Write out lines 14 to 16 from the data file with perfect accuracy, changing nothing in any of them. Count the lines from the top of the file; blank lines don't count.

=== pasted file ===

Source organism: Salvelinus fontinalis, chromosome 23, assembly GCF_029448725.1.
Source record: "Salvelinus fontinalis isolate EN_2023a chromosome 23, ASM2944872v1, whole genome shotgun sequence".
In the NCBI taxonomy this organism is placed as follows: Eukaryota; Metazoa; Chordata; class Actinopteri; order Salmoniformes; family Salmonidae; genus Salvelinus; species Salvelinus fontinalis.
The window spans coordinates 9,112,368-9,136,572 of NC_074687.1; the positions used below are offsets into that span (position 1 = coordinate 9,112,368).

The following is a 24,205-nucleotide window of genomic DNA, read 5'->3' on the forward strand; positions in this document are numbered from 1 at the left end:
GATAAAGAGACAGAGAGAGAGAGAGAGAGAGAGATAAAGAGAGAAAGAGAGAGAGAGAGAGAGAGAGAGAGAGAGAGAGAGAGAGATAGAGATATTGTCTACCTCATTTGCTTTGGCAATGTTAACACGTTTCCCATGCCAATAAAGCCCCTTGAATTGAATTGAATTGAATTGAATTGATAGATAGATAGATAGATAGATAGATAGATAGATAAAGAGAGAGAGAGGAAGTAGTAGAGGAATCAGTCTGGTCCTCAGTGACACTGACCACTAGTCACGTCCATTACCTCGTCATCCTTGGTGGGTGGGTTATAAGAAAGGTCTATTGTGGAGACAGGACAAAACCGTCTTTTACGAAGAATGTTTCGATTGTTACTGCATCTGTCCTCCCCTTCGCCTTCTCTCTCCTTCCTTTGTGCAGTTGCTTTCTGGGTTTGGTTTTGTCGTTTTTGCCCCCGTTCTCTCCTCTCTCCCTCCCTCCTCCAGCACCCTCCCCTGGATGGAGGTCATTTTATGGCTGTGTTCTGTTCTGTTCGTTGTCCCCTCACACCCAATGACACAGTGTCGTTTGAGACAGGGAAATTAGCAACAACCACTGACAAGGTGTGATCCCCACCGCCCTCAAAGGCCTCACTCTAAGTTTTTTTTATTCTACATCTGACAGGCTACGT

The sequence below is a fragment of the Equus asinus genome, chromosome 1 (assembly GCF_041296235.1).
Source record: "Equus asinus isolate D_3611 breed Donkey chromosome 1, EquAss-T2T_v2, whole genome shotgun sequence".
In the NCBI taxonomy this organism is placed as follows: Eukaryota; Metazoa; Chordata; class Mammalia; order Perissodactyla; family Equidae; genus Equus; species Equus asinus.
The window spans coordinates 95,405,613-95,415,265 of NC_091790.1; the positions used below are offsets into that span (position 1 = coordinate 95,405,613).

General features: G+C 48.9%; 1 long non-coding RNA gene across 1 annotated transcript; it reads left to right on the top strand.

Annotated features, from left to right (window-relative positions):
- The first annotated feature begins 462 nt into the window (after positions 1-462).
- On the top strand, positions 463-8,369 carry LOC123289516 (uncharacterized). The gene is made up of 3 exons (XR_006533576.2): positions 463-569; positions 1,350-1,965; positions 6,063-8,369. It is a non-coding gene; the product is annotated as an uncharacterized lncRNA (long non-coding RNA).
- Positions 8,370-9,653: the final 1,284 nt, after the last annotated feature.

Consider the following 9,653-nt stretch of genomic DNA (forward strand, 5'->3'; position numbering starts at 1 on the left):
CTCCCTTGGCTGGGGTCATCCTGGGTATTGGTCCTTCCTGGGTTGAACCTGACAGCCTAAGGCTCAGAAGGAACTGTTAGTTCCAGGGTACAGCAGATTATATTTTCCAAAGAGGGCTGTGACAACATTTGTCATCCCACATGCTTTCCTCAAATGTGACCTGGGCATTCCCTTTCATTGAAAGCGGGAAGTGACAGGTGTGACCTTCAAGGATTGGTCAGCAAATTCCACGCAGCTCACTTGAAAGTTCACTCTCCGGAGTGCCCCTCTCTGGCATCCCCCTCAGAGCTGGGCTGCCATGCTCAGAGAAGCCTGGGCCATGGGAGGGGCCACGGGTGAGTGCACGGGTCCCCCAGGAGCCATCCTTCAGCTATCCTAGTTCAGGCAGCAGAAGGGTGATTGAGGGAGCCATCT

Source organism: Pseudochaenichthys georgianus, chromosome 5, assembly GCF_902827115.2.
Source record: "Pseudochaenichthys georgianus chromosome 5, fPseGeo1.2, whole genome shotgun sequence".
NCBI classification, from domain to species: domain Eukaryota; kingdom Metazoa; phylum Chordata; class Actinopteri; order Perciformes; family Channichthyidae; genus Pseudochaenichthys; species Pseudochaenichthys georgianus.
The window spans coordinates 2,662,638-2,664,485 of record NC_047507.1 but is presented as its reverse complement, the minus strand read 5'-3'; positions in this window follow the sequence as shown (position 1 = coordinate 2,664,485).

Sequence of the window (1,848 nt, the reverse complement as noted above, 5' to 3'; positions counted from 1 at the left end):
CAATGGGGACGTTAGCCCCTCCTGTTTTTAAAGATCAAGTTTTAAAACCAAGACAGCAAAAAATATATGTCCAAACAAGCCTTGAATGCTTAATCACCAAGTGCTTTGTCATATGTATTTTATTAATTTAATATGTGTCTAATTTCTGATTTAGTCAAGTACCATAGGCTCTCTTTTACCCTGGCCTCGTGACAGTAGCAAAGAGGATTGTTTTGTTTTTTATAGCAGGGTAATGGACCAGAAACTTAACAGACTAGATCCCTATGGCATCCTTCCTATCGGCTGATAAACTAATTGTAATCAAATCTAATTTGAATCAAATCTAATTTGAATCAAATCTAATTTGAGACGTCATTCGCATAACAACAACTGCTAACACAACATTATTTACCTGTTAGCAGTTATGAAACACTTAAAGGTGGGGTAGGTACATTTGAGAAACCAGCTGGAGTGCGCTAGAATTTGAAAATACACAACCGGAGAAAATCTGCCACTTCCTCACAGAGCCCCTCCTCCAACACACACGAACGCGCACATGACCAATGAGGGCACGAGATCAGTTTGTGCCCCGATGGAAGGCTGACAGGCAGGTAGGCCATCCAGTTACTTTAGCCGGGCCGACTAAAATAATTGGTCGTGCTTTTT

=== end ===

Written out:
- On the top strand, positions 463-8,369 carry LOC123289516 (uncharacterized). The gene is made up of 3 exons (XR_006533576.2): positions 463-569; positions 1,350-1,965; positions 6,063-8,369. It is a non-coding gene; the product is annotated as an uncharacterized lncRNA (long non-coding RNA).
- Positions 8,370-9,653: the final 1,284 nt, after the last annotated feature.

Consider the following 9,653-nt stretch of genomic DNA (forward strand, 5'->3'; position numbering starts at 1 on the left):